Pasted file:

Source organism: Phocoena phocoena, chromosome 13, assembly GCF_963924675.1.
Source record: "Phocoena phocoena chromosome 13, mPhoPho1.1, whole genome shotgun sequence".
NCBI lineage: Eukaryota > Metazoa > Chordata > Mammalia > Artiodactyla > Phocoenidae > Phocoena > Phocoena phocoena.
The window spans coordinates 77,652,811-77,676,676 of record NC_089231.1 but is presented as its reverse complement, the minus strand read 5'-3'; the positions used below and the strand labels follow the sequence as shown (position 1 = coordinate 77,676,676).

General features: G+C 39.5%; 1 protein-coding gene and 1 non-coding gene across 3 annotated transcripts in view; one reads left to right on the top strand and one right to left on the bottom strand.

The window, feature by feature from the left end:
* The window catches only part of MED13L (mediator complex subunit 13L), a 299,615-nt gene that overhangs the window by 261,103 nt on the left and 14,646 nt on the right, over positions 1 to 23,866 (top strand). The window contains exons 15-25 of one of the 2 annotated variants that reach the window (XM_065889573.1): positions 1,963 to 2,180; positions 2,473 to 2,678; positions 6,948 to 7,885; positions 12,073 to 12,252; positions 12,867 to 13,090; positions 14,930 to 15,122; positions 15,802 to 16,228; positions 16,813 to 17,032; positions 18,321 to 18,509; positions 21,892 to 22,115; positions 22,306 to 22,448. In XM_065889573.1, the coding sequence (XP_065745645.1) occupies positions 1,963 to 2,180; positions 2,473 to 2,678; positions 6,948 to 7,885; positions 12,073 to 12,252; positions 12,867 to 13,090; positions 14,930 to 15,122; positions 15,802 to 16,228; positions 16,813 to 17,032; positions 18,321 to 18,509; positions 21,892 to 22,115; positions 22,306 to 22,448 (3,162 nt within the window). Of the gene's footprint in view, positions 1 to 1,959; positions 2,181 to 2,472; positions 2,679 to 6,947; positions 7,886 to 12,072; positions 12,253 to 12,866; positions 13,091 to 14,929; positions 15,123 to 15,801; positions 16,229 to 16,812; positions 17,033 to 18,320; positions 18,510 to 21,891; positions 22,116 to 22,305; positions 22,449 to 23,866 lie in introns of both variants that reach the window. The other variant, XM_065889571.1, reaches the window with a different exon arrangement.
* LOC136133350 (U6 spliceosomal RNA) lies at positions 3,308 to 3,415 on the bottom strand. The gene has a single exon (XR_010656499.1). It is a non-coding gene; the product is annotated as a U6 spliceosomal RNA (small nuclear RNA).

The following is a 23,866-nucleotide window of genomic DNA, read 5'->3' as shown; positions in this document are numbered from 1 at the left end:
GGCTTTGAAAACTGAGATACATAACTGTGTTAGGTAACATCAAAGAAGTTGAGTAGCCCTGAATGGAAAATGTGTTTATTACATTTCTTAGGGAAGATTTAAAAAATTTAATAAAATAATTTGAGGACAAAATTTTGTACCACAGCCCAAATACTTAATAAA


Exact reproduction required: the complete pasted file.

Source organism: Phocoena phocoena, chromosome 13, assembly GCF_963924675.1.
Source record: "Phocoena phocoena chromosome 13, mPhoPho1.1, whole genome shotgun sequence".
NCBI lineage: Eukaryota > Metazoa > Chordata > Mammalia > Artiodactyla > Phocoenidae > Phocoena > Phocoena phocoena.
The window spans coordinates 77,652,811-77,676,676 of record NC_089231.1 but is presented as its reverse complement, the minus strand read 5'-3'; the positions used below and the strand labels follow the sequence as shown (position 1 = coordinate 77,676,676).

General features: G+C 39.5%; 1 protein-coding gene and 1 non-coding gene across 3 annotated transcripts in view; one reads left to right on the top strand and one right to left on the bottom strand.

The window, feature by feature from the left end:
* The window catches only part of MED13L (mediator complex subunit 13L), a 299,615-nt gene that overhangs the window by 261,103 nt on the left and 14,646 nt on the right, over positions 1 to 23,866 (top strand). The window contains exons 15-25 of one of the 2 annotated variants that reach the window (XM_065889573.1): positions 1,963 to 2,180; positions 2,473 to 2,678; positions 6,948 to 7,885; positions 12,073 to 12,252; positions 12,867 to 13,090; positions 14,930 to 15,122; positions 15,802 to 16,228; positions 16,813 to 17,032; positions 18,321 to 18,509; positions 21,892 to 22,115; positions 22,306 to 22,448. In XM_065889573.1, the coding sequence (XP_065745645.1) occupies positions 1,963 to 2,180; positions 2,473 to 2,678; positions 6,948 to 7,885; positions 12,073 to 12,252; positions 12,867 to 13,090; positions 14,930 to 15,122; positions 15,802 to 16,228; positions 16,813 to 17,032; positions 18,321 to 18,509; positions 21,892 to 22,115; positions 22,306 to 22,448 (3,162 nt within the window). Of the gene's footprint in view, positions 1 to 1,959; positions 2,181 to 2,472; positions 2,679 to 6,947; positions 7,886 to 12,072; positions 12,253 to 12,866; positions 13,091 to 14,929; positions 15,123 to 15,801; positions 16,229 to 16,812; positions 17,033 to 18,320; positions 18,510 to 21,891; positions 22,116 to 22,305; positions 22,449 to 23,866 lie in introns of both variants that reach the window. The other variant, XM_065889571.1, reaches the window with a different exon arrangement.
* LOC136133350 (U6 spliceosomal RNA) lies at positions 3,308 to 3,415 on the bottom strand. The gene has a single exon (XR_010656499.1). It is a non-coding gene; the product is annotated as a U6 spliceosomal RNA (small nuclear RNA).

The following is a 23,866-nucleotide window of genomic DNA, read 5'->3' as shown; positions in this document are numbered from 1 at the left end:
GGCTTTGAAAACTGAGATACATAACTGTGTTAGGTAACATCAAAGAAGTTGAGTAGCCCTGAATGGAAAATGTGTTTATTACATTTCTTAGGGAAGATTTAAAAAATTTAATAAAATAATTTGAGGACAAAATTTTGTACCACAGCCCAAATACTTAATAAA